Weight loss was the main factor that reduced risk, which dropped 16 percent for every two pounds lost. Better yet, being physically active for at least 2 ½ hours a week reduced the risk of diabetes by 44 percent, even if weight loss was minimal.
About one-third of Americans have pre-hypertension – which increases the risk of developing high blood pressure and doubles the risk of heart disease. According to the Atherosclerosis Risk in Communities study, pre-hypertension that leads to heart disease is especially common among African-Americans, obese people and those with diabetes.
One of the first things that happen when you visit your doctor is a blood pressure test. Pay attention as soon as they slap that cuff onto your arm and ask what your numbers are. You have pre-hypertension when your systolic blood pressure (the top number) is 120 to 139 or your diastolic (the bottom number) is 80 to 89. If your numbers fall within these ranges, its time to take action!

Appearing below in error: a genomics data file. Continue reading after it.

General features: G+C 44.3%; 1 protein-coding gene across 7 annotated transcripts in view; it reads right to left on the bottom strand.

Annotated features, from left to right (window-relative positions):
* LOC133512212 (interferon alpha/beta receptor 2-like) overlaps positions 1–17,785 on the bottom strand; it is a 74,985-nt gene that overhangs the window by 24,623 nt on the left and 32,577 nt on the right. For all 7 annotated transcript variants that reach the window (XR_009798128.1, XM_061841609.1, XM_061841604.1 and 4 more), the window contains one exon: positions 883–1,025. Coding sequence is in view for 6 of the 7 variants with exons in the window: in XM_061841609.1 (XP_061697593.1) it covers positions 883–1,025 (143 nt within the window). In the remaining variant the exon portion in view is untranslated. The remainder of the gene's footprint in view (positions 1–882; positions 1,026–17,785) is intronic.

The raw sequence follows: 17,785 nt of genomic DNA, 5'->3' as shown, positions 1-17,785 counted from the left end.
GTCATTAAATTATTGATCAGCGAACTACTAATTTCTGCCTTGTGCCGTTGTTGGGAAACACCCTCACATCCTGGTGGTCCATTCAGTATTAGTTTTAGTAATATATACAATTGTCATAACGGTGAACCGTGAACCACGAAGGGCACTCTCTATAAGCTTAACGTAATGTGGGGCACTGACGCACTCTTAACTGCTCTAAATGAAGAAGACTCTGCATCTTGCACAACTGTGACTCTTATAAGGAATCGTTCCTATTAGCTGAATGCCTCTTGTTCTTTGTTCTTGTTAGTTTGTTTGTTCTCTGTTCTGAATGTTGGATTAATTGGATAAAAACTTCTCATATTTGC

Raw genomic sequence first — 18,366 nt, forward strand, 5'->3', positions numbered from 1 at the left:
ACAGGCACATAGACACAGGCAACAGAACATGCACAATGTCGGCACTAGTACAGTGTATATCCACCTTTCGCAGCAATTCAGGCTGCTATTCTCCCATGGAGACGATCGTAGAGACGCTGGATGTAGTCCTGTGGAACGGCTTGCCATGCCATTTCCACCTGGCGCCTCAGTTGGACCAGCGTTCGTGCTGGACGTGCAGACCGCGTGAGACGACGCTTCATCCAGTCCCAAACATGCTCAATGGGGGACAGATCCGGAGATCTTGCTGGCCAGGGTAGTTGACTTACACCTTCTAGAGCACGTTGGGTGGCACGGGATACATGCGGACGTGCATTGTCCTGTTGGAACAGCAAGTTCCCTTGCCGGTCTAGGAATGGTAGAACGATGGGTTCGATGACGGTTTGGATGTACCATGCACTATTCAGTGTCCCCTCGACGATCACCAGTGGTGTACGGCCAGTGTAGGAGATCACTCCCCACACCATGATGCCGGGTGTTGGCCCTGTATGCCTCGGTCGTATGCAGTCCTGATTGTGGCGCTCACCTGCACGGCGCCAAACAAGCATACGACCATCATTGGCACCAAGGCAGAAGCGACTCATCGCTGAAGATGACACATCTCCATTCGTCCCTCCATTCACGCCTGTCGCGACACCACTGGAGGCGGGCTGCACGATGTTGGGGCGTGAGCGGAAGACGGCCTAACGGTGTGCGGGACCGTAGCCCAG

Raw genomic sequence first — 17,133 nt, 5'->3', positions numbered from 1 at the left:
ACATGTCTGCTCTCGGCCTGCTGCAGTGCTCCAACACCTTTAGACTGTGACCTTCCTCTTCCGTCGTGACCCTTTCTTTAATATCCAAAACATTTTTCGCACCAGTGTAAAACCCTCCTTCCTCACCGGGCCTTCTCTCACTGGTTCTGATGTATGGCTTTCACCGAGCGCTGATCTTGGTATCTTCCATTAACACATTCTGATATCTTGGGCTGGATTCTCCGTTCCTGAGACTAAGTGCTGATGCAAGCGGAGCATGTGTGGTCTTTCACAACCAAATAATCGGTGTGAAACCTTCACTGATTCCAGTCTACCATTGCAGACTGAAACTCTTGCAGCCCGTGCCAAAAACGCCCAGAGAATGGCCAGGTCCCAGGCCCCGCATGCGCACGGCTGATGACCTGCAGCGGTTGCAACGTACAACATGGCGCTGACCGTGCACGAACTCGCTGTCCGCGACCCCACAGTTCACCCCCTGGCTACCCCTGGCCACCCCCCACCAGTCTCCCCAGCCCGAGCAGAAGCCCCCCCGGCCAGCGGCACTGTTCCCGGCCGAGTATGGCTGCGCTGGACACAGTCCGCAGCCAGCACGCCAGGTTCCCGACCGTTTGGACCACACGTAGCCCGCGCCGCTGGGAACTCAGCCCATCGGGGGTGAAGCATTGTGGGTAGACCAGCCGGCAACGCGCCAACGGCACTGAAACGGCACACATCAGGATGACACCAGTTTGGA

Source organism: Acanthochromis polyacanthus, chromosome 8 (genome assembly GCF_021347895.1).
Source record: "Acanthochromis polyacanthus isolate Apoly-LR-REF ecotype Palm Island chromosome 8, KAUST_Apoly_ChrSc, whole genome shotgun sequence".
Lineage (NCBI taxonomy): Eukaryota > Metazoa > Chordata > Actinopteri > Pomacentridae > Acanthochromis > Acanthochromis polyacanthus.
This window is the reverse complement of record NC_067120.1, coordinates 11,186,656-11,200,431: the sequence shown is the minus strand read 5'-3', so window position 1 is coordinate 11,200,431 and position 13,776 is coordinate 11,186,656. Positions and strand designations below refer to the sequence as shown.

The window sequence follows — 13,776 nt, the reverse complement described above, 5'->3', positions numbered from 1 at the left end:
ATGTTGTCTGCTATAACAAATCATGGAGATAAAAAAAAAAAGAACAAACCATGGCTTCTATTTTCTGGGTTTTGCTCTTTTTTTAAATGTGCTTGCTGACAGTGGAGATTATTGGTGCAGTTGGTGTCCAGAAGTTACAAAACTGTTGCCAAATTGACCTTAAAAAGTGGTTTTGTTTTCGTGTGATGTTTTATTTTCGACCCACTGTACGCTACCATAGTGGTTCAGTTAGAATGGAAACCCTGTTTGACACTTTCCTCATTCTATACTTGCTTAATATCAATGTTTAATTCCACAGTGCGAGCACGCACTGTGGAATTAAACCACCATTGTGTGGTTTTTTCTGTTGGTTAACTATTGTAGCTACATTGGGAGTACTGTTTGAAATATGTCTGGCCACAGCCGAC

Strategies for controlling pre-hypertension are a lot like those used to treat high blood pressure. Weight loss is a priority – each two-pound loss lowers blood pressure by about one point. You also need to modify your diet. Along with increasing the amount of fruit and veggies you eat, opt for low-fat dairy, limit your fat intake to less than 30 percent of your total calories and keep your salt intake to no more than 2,300 mg. a day.
Taking supplemental calcium might also help lower your blood pressure. One study monitored elderly patients with hypertension for 24 hours to evaluate the effect of calcium supplementation on blood pressure. After taking 1,000 mg. of elemental calcium, systolic and diastolic blood pressure declined by 13.6 mmHg and 5.0 mmHg respectively. For best results, divide your calcium into two equal doses daily.